“The problem with fur. … For me, as long as people eat meat and wear leather, I don’t get the message.” says legendary designer Karl Lagerfield, in a 2015 interview with the New York Times. That sentence represents the belief of a factions decades-long battle on the use of animal fur as human clothing.

We were all taught that in the early years, humans lived on meat of animals and clothed themselves in the skin of those animals. As the world developed, wearing fur became a trend in fashion to portray wealth, class and high taste in fashion, thereby propelling prosperity in the fur industry. The negative consequence of this is the danger it poses to the animals, which birth animal rights activist groups who agitated and continue to agitate for the ban of fur usage.

PETA, one of the most renowned group whose aim is to sensitize the world about the danger in the use of fur and to ensure that it is stopped as a practice, have since issued numerous statements decrying the cruelty the affected animals go through in order to satisfy the luxury humans crave. The animals most bred for their furs include mink, sable, chinchilla, Arctic fox, marten, lynxes, red fox, and so on. These animals are made to go through cruel lives before they are sacrificed for their furs.

Today, the argument has taken a new dimension. Some people have stood up to ask why the use of fur is viewed as an ethical offense but the use of leather is not considered to be so. Animals are also used to derive leather which provides the shoes and bags we all admire and buy. This brings into light the hypocrisy of humans as well the unconscious cognitive bias that exists in their minds. People have created their own subjective views on the use of fur, but refused to extend the same courtesy to leather thereby making one question the psychology of these critics.

Although, the recent years have been showing slight inclination to correcting the misconception and leveling up the playing ground, the impacts made are still far from been justifiable. High-end fashion shows are still held where models strut around clad in leathers and the backlash is still not strong enough to derail Prada and Miu Miu as well as well other believers in the usage of leather, that the world does not belong to humans alone.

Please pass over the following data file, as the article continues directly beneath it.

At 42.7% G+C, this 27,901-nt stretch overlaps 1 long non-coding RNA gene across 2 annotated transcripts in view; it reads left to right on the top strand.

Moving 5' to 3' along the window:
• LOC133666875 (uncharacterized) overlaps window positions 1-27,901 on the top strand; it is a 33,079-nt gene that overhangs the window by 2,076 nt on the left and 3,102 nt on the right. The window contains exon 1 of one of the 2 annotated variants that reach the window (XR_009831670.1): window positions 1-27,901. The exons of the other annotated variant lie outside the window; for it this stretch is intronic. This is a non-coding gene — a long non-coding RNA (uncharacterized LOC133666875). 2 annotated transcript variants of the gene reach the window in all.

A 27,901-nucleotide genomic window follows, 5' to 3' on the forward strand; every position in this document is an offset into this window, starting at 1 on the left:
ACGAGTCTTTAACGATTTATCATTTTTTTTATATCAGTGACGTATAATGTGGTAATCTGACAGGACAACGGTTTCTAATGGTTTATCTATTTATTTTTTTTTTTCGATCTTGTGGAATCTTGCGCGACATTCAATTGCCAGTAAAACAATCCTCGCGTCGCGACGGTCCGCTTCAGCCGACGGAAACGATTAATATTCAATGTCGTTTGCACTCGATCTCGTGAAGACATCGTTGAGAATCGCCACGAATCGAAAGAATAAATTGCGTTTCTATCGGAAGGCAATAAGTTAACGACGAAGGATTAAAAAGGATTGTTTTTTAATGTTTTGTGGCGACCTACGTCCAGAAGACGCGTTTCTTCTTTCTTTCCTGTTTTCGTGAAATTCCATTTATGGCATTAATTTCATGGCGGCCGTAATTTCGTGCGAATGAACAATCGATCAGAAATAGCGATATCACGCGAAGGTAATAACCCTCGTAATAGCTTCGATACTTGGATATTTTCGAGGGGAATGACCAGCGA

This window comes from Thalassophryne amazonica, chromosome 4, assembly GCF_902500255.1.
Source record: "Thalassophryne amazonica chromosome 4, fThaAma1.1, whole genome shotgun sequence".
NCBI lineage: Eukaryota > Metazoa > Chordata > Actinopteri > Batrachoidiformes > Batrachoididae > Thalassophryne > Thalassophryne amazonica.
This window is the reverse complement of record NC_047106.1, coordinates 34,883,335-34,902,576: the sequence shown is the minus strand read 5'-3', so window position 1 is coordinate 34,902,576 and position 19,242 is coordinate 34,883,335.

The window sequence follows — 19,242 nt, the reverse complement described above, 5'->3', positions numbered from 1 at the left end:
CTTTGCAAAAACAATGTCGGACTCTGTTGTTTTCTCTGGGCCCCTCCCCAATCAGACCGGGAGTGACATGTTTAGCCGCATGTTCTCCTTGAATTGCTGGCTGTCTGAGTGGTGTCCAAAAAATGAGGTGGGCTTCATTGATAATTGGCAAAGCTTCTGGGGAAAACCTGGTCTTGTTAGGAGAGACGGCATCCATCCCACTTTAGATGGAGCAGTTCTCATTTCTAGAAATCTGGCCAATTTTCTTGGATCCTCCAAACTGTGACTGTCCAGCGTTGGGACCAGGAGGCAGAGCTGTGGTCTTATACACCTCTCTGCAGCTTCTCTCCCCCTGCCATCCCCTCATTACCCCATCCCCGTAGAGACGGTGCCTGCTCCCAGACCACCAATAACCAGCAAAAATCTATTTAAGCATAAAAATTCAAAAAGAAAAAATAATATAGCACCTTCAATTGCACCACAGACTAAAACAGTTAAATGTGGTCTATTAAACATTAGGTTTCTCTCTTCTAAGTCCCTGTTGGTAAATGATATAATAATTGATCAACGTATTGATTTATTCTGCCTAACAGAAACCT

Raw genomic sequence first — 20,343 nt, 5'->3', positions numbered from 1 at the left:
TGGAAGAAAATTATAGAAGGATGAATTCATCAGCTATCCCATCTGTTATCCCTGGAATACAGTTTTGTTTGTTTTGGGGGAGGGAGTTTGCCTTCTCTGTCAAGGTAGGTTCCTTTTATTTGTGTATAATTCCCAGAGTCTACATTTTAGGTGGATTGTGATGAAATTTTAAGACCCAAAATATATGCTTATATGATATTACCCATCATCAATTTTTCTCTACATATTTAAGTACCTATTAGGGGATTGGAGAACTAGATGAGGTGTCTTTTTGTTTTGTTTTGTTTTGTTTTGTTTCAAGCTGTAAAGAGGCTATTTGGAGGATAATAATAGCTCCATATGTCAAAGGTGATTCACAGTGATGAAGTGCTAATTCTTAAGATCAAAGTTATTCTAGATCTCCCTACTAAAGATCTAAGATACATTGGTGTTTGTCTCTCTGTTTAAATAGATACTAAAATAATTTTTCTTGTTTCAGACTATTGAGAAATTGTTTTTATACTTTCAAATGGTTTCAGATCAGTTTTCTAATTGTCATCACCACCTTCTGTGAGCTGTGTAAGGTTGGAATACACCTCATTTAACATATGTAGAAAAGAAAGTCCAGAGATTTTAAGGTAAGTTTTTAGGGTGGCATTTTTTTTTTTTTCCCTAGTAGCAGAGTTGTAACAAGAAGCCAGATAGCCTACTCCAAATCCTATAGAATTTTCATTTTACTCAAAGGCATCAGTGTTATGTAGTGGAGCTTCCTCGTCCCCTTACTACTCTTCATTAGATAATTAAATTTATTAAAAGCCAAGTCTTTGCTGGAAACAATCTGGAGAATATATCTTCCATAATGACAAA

Perhaps, it will be important at this stage to discuss the effect of both fur and leather on the environment and see how myopic most people have been. The production of fur has been condemned as harmful to the environment as the animal skins are treated with toxic chemicals such as hexavalent chromium and formaldehyde, posing a risk to waterways while putting the people in more risks. The climate change impact of mink fur has also been stated to be five times higher than that of wool, according to an assessment made by CE Delft.

As terrible as it sound, it is not as bad as the impact of leather on the environment. Ecocult Editor, Alden Wicker has justified her use of fur by the fact that the environmental and health disaster posed by the leather industry is even on a larger scale than that of fur. The people who live in areas where such leathers are processed are susceptible to several health anomalies due to the long term effect of the industry on their health.

More so, it is important to reiterate the effect wearing both fur and leather has on the animals that produce them. A surge in the fur or leather market will lead to a proliferation of fur/leather farmers in order to meet the demand of the market. This further poses a strain on the animals as they are treated in harsh and inconsiderate manners in order to get the best benefit from them while spending as little as possible. PETA has shown videos revealing how animals are treated on these farms and have condemned the acts in the following words, “The animals – who are housed in unbearably small cages – live with fear, stress, disease, parasites, and other physical and psychological hardships, all for the sake of an unnecessary global industry that makes billions of dollars annually”.

The continuing backlash has led to a ban on fur being put in place by many countries such as the United Kingdom, the Netherlands, and Austria, while the import of fur is banned in India. In New Zealand, the import of mink is banned. While these achievements have been celebrated by many, it is time to give that same attention given to fur, in order to ensure the preservation of animal lives, to other animals from which leather is scraped from.

It is appalling that people feel the backlash against fur is justified because we have a cognitive bias to fur as an object of luxury instead of necessity. So hypocritical and biased that we forget that animals also go through the same cruelty in other to make the fine shoes and bags we admire. The alternatives are not yet commendable as using second hand leather does not in any way negate the fact of where the material came from, and vegan leather has even been proved to be of great negative impact to the environment.

It is safe to conclude that raising voices against the use of fur but merely whispering against the use of leather is hypocrisy; one that we need to rid ourselves from and embrace the kind of impartiality that will ensure the world is a safe space for all species without one running another into extinction. There is an on-going movement against the use of leather in America and some European countries but this is not enough to call it square. The fashion world is rejecting fur already as brands such as Armani, Stella McCartney, Gucci, Versace, Galliano, DKNY and Ralph Lauren have already joined the fur-free movement. An equal rejection of leather is also necessary since what is good for the goose is also good for the gander.